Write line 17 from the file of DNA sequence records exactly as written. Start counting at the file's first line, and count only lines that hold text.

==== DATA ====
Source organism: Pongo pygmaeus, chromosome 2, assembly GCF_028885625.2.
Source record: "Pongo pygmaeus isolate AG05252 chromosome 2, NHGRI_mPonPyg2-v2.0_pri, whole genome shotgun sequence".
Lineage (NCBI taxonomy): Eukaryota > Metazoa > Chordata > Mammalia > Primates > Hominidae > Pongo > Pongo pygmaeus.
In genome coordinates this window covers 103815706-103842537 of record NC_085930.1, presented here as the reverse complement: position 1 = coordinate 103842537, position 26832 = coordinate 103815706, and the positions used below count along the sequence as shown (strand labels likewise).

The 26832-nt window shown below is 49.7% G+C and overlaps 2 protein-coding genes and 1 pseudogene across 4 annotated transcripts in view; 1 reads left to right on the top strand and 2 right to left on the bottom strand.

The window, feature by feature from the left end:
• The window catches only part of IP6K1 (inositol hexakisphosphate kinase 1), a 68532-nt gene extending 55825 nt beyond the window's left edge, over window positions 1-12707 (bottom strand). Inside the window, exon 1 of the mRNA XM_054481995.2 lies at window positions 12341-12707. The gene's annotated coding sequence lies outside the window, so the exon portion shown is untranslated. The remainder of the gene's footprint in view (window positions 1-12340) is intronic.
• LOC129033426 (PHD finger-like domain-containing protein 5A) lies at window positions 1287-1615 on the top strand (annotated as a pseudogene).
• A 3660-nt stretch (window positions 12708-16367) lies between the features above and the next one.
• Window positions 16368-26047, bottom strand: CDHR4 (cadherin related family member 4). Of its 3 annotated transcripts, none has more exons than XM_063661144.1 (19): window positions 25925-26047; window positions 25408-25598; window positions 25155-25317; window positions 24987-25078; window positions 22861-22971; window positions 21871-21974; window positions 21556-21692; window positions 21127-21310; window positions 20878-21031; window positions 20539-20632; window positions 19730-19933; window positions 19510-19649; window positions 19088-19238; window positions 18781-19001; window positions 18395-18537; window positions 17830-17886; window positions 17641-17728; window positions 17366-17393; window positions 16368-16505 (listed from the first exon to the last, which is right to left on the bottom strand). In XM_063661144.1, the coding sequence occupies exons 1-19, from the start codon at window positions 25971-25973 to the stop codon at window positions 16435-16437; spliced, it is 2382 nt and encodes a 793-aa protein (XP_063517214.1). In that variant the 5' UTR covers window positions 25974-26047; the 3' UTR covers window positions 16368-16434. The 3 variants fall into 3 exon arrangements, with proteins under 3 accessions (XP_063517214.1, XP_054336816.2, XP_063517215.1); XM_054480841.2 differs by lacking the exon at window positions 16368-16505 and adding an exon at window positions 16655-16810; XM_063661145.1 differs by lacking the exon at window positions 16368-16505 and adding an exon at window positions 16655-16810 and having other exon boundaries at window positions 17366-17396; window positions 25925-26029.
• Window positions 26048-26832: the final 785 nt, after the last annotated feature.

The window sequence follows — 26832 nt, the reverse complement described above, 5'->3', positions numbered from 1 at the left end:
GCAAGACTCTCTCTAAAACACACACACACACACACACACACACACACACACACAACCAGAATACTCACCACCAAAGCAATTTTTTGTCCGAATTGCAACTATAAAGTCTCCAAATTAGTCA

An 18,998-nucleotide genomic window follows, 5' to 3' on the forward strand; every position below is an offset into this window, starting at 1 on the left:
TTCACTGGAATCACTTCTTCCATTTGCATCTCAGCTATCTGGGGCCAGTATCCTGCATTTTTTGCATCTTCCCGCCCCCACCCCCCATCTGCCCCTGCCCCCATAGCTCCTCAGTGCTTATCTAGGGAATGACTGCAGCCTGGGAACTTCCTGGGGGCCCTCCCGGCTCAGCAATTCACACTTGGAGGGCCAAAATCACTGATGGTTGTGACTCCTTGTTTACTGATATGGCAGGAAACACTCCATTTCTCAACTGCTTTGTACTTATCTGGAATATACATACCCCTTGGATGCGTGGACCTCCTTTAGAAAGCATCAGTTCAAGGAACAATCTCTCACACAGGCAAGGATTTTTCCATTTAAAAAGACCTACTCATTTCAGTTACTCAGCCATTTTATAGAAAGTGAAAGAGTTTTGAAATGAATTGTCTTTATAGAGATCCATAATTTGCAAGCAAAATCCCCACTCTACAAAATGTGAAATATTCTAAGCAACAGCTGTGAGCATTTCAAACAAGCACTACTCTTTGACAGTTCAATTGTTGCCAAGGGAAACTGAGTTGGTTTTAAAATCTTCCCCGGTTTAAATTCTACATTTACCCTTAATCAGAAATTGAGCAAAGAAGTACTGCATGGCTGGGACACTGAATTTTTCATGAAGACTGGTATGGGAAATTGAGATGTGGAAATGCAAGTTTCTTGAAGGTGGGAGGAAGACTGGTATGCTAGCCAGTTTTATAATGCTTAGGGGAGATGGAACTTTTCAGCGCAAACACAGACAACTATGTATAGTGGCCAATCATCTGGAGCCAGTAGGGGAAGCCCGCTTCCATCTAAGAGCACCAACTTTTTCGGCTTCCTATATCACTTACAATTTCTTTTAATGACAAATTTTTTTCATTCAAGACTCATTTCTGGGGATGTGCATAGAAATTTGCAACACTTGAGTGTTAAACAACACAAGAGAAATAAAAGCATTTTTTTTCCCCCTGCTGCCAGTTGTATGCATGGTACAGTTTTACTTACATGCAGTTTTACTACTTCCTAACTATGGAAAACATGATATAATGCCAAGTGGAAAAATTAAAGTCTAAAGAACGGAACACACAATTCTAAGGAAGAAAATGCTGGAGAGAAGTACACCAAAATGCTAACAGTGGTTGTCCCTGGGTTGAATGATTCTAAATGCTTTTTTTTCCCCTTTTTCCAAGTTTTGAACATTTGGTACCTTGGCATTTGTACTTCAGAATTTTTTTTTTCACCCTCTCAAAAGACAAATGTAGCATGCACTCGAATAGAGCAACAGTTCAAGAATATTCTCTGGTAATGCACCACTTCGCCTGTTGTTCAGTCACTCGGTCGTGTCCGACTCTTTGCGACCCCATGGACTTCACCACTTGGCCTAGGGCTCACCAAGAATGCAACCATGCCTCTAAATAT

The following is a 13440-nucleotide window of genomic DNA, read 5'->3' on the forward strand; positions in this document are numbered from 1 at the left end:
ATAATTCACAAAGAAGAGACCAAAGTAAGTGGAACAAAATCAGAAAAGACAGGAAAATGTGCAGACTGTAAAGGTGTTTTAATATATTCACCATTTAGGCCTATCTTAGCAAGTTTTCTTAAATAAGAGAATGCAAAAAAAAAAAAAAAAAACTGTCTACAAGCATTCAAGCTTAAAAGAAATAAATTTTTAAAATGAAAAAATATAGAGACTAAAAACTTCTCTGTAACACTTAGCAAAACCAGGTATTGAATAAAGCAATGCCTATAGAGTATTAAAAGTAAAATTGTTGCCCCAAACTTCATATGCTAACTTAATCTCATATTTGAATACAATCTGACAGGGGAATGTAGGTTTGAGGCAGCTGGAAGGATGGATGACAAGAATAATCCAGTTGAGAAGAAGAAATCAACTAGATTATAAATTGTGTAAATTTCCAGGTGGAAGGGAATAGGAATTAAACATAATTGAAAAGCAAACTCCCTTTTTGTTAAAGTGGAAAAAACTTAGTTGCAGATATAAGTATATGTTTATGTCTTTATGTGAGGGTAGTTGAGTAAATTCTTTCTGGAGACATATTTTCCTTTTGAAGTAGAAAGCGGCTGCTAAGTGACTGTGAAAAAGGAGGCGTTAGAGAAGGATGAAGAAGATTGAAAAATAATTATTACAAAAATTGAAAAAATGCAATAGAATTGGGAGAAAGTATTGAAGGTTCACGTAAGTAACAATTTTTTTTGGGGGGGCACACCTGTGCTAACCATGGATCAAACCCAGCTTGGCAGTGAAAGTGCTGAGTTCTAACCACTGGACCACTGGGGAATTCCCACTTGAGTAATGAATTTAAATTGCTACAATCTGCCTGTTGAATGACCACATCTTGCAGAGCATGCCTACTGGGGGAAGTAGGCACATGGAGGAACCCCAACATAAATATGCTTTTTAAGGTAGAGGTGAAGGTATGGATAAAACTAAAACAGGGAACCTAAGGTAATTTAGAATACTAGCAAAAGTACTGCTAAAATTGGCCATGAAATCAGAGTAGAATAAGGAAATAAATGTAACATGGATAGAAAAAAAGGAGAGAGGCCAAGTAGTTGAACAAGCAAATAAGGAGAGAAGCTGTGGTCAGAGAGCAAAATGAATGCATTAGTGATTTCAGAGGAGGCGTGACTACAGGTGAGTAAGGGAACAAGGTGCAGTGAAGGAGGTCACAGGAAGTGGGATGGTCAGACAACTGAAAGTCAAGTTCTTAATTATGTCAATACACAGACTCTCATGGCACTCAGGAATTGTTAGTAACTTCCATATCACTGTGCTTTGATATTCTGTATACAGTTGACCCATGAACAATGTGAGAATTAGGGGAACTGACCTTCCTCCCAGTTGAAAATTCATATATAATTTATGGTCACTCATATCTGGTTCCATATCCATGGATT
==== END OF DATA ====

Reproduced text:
ATAATTCACAAAGAAGAGACCAAAGTAAGTGGAACAAAATCAGAAAAGACAGGAAAATGTGCAGACTGTAAAGGTGTTTTAATATATTCACCATTTAGGCCTATCTTAGCAAGTTTTCTTAAATAAGAGAATGCAAAAAAAAAAAAAAAAAACTGTCTACAAGCATTCAAGCTTAAAAGAAATAAATTTTTAAAATGAAAAAATATAGAGACTAAAAACTTCTCTGTAACACTTAGCAAAACCAGGTATTGAATAAAGCAATGCCTATAGAGTATTAAAAGTAAAATTGTTGCCCCAAACTTCATATGCTAACTTAATCTCATATTTGAATACAATCTGACAGGGGAATGTAGGTTTGAGGCAGCTGGAAGGATGGATGACAAGAATAATCCAGTTGAGAAGAAGAAATCAACTAGATTATAAATTGTGTAAATTTCCAGGTGGAAGGGAATAGGAATTAAACATAATTGAAAAGCAAACTCCCTTTTTGTTAAAGTGGAAAAAACTTAGTTGCAGATATAAGTATATGTTTATGTCTTTATGTGAGGGTAGTTGAGTAAATTCTTTCTGGAGACATATTTTCCTTTTGAAGTAGAAAGCGGCTGCTAAGTGACTGTGAAAAAGGAGGCGTTAGAGAAGGATGAAGAAGATTGAAAAATAATTATTACAAAAATTGAAAAAATGCAATAGAATTGGGAGAAAGTATTGAAGGTTCACGTAAGTAACAATTTTTTTTGGGGGGGCACACCTGTGCTAACCATGGATCAAACCCAGCTTGGCAGTGAAAGTGCTGAGTTCTAACCACTGGACCACTGGGGAATTCCCACTTGAGTAATGAATTTAAATTGCTACAATCTGCCTGTTGAATGACCACATCTTGCAGAGCATGCCTACTGGGGGAAGTAGGCACATGGAGGAACCCCAACATAAATATGCTTTTTAAGGTAGAGGTGAAGGTATGGATAAAACTAAAACAGGGAACCTAAGGTAATTTAGAATACTAGCAAAAGTACTGCTAAAATTGGCCATGAAATCAGAGTAGAATAAGGAAATAAATGTAACATGGATAGAAAAAAAGGAGAGAGGCCAAGTAGTTGAACAAGCAAATAAGGAGAGAAGCTGTGGTCAGAGAGCAAAATGAATGCATTAGTGATTTCAGAGGAGGCGTGACTACAGGTGAGTAAGGGAACAAGGTGCAGTGAAGGAGGTCACAGGAAGTGGGATGGTCAGACAACTGAAAGTCAAGTTCTTAATTATGTCAATACACAGACTCTCATGGCACTCAGGAATTGTTAGTAACTTCCATATCACTGTGCTTTGATATTCTGTATACAGTTGACCCATGAACAATGTGAGAATTAGGGGAACTGACCTTCCTCCCAGTTGAAAATTCATATATAATTTATGGTCACTCATATCTGGTTCCATATCCATGGATT